Some Conflict Options to Consider
- Don’t confront: In many cases, it’s best to walk away and ignore it, especially if you’re in a group setting. Weigh whether or not the problem is really as bad as it seems. Take the time to cool off and think about it.
- Confront with caution: If you know the talker and can be fairly certain they won’t blow up, bring up the remark later, away from a group setting.
- Speak from the “I”: If you’re offended and feel a strong need to respond, don’t make the speaker feel attacked. “I” statements help the person understand that this is how you feel, and no put them on the spot.
- Help out: If you see someone being harassed, make sure they’re okay and see if you can support them or help them decide what to do next. 70% of employees believe conflict resolution is a group effort.
- Apologize if necessary: Don’t be afraid to say sorry. Sometimes all anybody wants is a simple apology.
- Intervene early: It’s easier to solve a small issue than a big problem. While it may be tempting to put off confronting those involved to see if the issue works itself out, don’t let the problem drag on.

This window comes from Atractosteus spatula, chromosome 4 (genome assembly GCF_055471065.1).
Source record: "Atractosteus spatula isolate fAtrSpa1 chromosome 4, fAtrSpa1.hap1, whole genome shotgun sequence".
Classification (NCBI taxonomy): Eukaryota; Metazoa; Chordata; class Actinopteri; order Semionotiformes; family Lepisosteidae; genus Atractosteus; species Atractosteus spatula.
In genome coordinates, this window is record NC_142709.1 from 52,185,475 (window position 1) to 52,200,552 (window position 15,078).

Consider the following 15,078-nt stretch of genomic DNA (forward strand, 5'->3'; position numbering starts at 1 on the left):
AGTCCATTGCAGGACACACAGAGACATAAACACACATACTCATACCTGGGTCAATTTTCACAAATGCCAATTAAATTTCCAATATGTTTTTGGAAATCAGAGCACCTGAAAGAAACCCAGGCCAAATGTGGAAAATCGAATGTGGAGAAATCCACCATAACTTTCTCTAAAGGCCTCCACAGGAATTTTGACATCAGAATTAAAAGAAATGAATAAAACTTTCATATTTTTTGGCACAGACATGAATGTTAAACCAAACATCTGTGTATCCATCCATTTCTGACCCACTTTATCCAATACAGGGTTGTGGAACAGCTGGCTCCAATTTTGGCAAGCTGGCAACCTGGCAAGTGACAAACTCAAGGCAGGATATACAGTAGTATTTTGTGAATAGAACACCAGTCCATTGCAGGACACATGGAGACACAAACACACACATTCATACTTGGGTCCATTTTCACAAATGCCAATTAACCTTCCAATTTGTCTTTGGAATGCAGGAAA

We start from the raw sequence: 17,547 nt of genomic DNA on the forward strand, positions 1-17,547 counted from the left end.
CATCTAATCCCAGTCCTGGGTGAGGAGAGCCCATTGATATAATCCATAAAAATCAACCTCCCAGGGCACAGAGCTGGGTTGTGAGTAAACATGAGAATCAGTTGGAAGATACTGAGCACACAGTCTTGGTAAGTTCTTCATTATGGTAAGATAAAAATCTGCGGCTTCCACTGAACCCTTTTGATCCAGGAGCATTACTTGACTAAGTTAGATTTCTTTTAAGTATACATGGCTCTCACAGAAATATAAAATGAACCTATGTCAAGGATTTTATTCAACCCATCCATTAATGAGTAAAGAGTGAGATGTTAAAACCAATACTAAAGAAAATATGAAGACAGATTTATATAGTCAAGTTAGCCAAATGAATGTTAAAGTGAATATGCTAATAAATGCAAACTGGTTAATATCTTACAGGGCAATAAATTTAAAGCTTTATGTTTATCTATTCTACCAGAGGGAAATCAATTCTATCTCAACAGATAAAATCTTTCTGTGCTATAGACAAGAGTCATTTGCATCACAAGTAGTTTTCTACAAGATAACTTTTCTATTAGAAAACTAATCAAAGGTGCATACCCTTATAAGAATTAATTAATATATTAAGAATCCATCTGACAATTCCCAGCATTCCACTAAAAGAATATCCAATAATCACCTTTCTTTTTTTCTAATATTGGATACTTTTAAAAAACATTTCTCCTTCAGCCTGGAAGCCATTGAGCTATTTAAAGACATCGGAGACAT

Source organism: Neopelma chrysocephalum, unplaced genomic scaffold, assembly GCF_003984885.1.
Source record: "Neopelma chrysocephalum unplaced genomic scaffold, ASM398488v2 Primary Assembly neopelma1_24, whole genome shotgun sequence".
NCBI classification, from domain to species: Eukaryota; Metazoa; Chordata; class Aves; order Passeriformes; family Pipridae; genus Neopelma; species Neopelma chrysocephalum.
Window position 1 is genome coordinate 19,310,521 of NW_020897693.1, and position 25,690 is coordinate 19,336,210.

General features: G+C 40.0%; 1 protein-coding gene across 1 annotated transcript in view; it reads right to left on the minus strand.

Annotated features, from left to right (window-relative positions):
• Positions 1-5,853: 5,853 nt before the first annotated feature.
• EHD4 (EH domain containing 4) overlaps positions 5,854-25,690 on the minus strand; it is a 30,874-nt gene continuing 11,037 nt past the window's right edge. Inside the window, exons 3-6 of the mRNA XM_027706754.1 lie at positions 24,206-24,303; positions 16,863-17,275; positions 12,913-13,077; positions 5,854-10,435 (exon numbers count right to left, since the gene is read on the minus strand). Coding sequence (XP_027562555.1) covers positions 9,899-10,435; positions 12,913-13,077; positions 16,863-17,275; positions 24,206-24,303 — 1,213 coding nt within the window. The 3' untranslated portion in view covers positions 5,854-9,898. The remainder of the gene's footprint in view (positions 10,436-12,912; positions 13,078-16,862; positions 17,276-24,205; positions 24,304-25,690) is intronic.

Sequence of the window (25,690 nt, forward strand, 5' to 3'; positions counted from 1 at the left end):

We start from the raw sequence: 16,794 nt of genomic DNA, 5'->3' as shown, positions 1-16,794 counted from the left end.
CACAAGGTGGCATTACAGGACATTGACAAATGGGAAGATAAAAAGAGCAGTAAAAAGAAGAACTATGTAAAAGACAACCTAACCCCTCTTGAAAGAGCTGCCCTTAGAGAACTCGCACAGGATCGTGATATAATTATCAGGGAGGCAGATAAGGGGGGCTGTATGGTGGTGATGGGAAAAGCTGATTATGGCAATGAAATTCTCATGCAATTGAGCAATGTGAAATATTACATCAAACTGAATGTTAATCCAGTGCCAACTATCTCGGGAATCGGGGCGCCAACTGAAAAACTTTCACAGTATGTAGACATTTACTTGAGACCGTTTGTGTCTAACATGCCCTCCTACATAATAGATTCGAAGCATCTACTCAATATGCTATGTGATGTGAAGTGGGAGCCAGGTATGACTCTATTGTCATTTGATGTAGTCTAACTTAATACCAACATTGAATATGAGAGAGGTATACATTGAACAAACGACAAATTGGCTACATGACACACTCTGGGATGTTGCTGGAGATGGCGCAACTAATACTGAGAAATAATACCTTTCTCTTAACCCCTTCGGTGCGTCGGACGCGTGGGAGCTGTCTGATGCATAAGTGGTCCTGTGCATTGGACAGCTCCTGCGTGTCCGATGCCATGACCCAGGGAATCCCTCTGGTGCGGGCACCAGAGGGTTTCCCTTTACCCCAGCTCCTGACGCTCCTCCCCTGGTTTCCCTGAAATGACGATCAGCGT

By following these best practices you will be able to provide a more respectful and happier workplace for everyone. We want our employees to be happy and safe in their environments! Work can only go smoothly if everyone works together.
Workplace Conflict, CPP Global Human Capital Report. . http://img.en25.com/Web/CPP/Conflict_report.pdf Forbes.com How To Manage Conflict, http://www.forbes.com/sites/work-in-progress/2015/06/04/how-to-manage-conflict/